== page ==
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"Terminator" TV spinoff a triumph

LOS ANGELES (Hollywood Reporter) - In the mind of executive producer/writer Josh Friedman, Fox’s “Terminator: The Sarah Connor Chronicles” could just as well be called “Terminator 3: The Television Version.” The series is intended to continue the story from “Terminator 2: Judgment Day,” released 16 years ago and starring the governor of California.

The series, like the movie, is an action-packed, explosion-filled sci-fi variation of “The Fugitive,” though the circumstances are sketchier. While it helps a bit to have seen the movie -- fashioned from equal parts of celluloid and testosterone -- you can catch up with the premise in a few minutes.

Teenage John Connor (Thomas Dekker) is destined to be the savior of mankind, only without all those religious overtones. In the not-too-distant future, some degenerate scientist will come out with a line of cyborgs that essentially are anthropomorphic killing machines. They will both kill and enslave mankind.

John will lead a band of rebels against them, but first he has to live that long. The evil genius behind the cyborgs is aware of the threat posed by John and wants to nip it in the blood. So one of those nearly indestructible cyborgs is sent back in time to stunt John’s growth.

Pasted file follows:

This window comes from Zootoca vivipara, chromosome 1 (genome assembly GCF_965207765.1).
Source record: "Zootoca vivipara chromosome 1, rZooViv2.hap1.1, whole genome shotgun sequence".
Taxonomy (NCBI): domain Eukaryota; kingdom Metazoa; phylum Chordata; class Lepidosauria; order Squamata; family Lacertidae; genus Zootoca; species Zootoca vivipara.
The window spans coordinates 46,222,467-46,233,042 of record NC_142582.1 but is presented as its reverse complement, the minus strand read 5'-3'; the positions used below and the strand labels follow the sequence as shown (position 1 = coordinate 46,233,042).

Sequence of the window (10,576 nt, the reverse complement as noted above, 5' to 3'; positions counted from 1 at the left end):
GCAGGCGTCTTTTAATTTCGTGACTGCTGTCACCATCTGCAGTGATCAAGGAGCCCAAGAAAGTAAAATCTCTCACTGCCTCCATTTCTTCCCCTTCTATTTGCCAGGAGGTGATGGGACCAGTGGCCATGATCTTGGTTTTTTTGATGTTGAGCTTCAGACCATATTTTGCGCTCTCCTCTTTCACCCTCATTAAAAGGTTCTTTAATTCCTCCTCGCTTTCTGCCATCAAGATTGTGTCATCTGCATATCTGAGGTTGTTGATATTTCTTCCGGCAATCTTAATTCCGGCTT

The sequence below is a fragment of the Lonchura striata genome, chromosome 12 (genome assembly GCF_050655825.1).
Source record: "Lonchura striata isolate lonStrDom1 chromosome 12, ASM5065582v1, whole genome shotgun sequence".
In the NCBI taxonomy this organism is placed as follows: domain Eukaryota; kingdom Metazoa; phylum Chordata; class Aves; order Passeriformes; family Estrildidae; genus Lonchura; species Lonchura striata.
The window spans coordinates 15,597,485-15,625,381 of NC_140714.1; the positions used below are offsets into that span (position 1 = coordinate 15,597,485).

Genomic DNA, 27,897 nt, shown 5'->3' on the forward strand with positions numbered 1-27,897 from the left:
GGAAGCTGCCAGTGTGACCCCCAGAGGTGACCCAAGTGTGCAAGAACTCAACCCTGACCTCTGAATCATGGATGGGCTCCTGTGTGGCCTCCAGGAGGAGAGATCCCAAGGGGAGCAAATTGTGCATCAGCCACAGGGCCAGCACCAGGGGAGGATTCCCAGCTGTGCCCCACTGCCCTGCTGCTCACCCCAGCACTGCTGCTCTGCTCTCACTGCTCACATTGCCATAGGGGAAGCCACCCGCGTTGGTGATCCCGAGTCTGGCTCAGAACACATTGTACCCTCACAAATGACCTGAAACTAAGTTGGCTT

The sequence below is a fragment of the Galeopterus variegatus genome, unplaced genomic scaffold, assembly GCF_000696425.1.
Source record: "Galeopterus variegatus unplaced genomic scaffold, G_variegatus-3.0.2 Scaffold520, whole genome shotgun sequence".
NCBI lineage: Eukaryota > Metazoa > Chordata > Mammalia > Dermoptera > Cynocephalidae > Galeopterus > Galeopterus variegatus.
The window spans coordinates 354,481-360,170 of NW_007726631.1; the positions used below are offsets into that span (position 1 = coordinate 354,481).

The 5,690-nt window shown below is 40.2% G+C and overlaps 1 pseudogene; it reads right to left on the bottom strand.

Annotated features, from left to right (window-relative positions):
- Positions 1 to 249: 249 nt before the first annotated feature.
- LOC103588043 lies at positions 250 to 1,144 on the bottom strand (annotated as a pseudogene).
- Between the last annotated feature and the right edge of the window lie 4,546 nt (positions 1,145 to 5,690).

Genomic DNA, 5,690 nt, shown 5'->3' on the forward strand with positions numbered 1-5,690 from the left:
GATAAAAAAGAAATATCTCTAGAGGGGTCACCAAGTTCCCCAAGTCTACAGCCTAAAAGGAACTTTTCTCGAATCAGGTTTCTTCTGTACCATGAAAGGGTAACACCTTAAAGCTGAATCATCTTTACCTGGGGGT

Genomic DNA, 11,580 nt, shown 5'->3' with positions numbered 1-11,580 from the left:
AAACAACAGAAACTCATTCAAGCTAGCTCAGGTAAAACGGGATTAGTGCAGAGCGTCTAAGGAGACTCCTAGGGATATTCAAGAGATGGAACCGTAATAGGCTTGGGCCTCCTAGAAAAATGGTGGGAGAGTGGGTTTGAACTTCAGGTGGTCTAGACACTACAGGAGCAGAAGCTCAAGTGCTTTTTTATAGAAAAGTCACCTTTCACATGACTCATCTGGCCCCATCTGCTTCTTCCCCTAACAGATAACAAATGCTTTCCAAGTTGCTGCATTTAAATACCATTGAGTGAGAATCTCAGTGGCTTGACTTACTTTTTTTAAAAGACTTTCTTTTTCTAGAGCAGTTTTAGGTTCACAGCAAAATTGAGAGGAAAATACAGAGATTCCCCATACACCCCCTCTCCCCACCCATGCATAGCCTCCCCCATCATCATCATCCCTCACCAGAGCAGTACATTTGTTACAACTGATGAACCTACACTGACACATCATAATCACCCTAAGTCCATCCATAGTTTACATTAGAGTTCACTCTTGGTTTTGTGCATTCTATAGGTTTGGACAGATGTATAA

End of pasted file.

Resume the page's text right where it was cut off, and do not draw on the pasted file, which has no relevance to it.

Fortunately for John, he is protected by his mom, Sarah (Lena Headey), who spent three years in a mental institution just because she tried to warn people. She also has been falsely charged with killing a brilliant computer scientist. Sarah is a beautiful blend of secret agent and supermom. One morning, for example, she tells John they have to leave quickly. “Half an hour. One bag. Plus a gun. I’ll make pancakes.”

As if the cyborg wasn’t enough, Sarah also is being pursued by FBI agent James Ellison (Richard T. Jones), who considers her an escaped fugitive. Ellison could potentially screw up the future of mankind, but, as played by Jones, he’s really a decent, likable guy.

Fortunately for Sarah and John, they have their own personal cyborg, also sent from the future, in the form of Cameron Phillips (Summer Glau). John correctly labels her a babe, but she is a mechanical babe, which can really wreak havoc on a boy’s hormones.

Director David Nutter gets the series off to a rousing start, practically packing every frame with suspense, special effects and an urgency that drives this show like an incessant drumbeat. Can subsequent episodes measure up to this glitzy and heart-pounding pilot? A second episode sent to critics pretty much assures they can.

After the premiere at 9 p.m. Sunday, the series settles into its regular time slot at 8 p.m. Mondays.


Sarah Connor: Lena Headey

John Connor: Thomas Dekker

Cameron Phillips: Summer Glau

Agent James Ellison: Richard T. Jones

Executive producers: Josh Friedman, James Middleton, Mario F. Kassar, Andrew G. Vajna, Joel B. Michaels, David Nutter; Producer: Charlie Goldstein; Director: David Nutter; Teleplay/developed for TV by: Josh Friedman; Based on characters created by: James Cameron, Gale Anne Hurd; Director of photography: Bill Roe; Production designers: Scott Murphy, Chris Brown; Editor: Paul Karasick; Music: Bear McCreary; Stunt coordinator: Joel Kramer; Set decorator: Elaine O’Donnell; Casting: Lisa Beach, Sarah Katzman;

Reuters/Hollywood Reporter